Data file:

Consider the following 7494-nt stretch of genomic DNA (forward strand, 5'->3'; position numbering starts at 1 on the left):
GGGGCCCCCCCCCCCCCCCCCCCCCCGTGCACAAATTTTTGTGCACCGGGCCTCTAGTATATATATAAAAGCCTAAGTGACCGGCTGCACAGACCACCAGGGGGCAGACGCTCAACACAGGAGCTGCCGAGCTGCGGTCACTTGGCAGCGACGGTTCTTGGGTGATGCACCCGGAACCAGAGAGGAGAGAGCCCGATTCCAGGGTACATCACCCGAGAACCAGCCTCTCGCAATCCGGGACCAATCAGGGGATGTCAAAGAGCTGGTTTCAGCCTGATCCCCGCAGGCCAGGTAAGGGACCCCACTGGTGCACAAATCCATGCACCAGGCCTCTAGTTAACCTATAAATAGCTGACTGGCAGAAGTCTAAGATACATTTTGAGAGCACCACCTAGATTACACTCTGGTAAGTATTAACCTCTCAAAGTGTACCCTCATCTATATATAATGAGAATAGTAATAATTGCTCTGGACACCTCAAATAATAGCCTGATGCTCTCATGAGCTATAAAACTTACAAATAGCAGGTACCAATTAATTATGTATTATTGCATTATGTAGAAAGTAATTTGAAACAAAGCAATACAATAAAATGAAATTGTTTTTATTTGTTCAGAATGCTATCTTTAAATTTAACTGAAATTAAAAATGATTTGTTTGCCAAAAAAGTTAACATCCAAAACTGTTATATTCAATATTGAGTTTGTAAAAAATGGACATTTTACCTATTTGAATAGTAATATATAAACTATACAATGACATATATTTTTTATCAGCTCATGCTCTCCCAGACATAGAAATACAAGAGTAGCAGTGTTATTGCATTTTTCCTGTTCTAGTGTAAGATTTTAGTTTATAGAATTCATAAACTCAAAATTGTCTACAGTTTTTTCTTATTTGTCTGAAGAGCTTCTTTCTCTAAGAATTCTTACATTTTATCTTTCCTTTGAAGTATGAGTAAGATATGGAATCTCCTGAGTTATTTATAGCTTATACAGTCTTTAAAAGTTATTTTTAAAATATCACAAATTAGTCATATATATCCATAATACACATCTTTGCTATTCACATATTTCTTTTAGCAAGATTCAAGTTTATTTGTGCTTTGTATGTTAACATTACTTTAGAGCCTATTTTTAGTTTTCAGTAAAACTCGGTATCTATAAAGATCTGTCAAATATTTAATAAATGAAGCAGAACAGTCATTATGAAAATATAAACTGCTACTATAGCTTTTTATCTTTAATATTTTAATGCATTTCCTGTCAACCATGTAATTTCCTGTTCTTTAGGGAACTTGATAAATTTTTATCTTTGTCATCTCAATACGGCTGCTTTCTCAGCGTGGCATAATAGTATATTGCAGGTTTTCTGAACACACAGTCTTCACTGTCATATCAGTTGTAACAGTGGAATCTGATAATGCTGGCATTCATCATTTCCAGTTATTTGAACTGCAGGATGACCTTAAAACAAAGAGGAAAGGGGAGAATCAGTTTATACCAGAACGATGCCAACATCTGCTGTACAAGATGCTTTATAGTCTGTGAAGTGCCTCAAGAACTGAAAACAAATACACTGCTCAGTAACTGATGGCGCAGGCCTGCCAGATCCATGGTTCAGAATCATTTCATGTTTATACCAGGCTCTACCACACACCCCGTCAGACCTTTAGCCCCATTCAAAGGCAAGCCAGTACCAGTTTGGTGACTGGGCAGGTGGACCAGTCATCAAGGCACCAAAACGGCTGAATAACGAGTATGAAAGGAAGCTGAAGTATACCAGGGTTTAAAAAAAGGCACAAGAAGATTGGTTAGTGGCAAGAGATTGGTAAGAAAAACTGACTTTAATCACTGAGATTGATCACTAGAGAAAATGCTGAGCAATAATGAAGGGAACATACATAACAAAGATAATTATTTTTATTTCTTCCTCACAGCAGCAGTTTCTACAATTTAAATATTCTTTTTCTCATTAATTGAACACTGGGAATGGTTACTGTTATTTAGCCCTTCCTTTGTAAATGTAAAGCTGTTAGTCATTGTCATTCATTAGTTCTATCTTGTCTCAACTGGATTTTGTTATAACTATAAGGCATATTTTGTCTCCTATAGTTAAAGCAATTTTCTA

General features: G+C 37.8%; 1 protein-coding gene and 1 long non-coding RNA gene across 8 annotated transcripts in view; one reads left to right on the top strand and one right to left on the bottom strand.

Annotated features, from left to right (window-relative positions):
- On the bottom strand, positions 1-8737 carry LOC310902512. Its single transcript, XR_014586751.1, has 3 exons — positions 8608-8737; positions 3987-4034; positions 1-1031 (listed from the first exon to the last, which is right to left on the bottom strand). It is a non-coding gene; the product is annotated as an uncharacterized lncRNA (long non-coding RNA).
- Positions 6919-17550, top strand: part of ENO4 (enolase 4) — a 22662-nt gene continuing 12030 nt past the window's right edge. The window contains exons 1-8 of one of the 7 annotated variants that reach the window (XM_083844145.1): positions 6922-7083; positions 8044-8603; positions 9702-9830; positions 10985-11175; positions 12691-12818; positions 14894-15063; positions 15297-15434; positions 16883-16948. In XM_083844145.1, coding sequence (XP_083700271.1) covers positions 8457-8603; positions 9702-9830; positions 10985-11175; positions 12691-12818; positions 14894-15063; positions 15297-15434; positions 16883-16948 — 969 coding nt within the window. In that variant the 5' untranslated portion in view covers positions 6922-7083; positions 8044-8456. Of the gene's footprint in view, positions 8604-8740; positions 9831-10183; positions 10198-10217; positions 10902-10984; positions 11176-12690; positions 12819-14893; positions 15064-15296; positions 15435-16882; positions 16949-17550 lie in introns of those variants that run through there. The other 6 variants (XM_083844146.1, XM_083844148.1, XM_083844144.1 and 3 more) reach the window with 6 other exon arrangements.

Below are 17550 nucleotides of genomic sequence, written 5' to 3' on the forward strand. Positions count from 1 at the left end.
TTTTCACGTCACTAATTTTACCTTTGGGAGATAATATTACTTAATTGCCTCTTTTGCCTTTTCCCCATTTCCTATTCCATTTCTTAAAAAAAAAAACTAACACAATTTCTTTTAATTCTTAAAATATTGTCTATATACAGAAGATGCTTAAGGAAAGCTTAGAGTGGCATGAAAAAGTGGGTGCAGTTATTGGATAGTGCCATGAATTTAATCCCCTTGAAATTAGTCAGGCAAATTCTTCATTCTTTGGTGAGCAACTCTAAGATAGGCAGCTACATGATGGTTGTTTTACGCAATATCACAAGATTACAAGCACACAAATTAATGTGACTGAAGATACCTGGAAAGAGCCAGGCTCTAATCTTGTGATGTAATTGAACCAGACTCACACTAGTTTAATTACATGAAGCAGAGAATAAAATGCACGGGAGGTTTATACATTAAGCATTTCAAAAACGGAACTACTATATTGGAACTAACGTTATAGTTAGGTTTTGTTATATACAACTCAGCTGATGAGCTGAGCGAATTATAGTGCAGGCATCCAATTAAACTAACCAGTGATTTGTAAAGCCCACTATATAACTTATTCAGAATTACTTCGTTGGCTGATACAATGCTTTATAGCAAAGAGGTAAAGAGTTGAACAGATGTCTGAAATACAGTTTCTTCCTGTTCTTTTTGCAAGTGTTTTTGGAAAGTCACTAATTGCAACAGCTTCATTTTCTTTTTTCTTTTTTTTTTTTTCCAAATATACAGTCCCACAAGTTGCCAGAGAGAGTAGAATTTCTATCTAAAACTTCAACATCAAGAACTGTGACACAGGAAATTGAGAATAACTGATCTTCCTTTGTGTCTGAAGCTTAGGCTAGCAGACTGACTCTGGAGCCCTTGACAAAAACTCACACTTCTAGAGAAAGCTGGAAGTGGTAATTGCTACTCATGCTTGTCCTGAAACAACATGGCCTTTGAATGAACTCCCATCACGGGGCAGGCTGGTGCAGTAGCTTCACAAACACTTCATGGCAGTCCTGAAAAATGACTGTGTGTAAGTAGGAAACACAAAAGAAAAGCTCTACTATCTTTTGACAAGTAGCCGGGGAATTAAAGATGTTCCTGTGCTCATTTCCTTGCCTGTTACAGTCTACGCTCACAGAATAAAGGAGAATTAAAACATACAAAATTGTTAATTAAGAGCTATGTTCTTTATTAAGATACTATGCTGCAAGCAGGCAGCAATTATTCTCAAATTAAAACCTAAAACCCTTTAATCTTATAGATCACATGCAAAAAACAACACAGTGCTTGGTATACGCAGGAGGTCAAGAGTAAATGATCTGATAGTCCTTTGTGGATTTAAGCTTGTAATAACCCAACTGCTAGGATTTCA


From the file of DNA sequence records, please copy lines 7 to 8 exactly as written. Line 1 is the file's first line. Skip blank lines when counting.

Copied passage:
Below are 17550 nucleotides of genomic sequence, written 5' to 3' on the forward strand. Positions count from 1 at the left end.
TTTTCACGTCACTAATTTTACCTTTGGGAGATAATATTACTTAATTGCCTCTTTTGCCTTTTCCCCATTTCCTATTCCATTTCTTAAAAAAAAAAACTAACACAATTTCTTTTAATTCTTAAAATATTGTCTATATACAGAAGATGCTTAAGGAAAGCTTAGAGTGGCATGAAAAAGTGGGTGCAGTTATTGGATAGTGCCATGAATTTAATCCCCTTGAAATTAGTCAGGCAAATTCTTCATTCTTTGGTGAGCAACTCTAAGATAGGCAGCTACATGATGGTTGTTTTACGCAATATCACAAGATTACAAGCACACAAATTAATGTGACTGAAGATACCTGGAAAGAGCCAGGCTCTAATCTTGTGATGTAATTGAACCAGACTCACACTAGTTTAATTACATGAAGCAGAGAATAAAATGCACGGGAGGTTTATACATTAAGCATTTCAAAAACGGAACTACTATATTGGAACTAACGTTATAGTTAGGTTTTGTTATATACAACTCAGCTGATGAGCTGAGCGAATTATAGTGCAGGCATCCAATTAAACTAACCAGTGATTTGTAAAGCCCACTATATAACTTATTCAGAATTACTTCGTTGGCTGATACAATGCTTTATAGCAAAGAGGTAAAGAGTTGAACAGATGTCTGAAATACAGTTTCTTCCTGTTCTTTTTGCAAGTGTTTTTGGAAAGTCACTAATTGCAACAGCTTCATTTTCTTTTTTCTTTTTTTTTTTTTCCAAATATACAGTCCCACAAGTTGCCAGAGAGAGTAGAATTTCTATCTAAAACTTCAACATCAAGAACTGTGACACAGGAAATTGAGAATAACTGATCTTCCTTTGTGTCTGAAGCTTAGGCTAGCAGACTGACTCTGGAGCCCTTGACAAAAACTCACACTTCTAGAGAAAGCTGGAAGTGGTAATTGCTACTCATGCTTGTCCTGAAACAACATGGCCTTTGAATGAACTCCCATCACGGGGCAGGCTGGTGCAGTAGCTTCACAAACACTTCATGGCAGTCCTGAAAAATGACTGTGTGTAAGTAGGAAACACAAAAGAAAAGCTCTACTATCTTTTGACAAGTAGCCGGGGAATTAAAGATGTTCCTGTGCTCATTTCCTTGCCTGTTACAGTCTACGCTCACAGAATAAAGGAGAATTAAAACATACAAAATTGTTAATTAAGAGCTATGTTCTTTATTAAGATACTATGCTGCAAGCAGGCAGCAATTATTCTCAAATTAAAACCTAAAACCCTTTAATCTTATAGATCACATGCAAAAAACAACACAGTGCTTGGTATACGCAGGAGGTCAAGAGTAAATGATCTGATAGTCCTTTGTGGATTTAAGCTTGTAATAACCCAACTGCTAGGATTTCA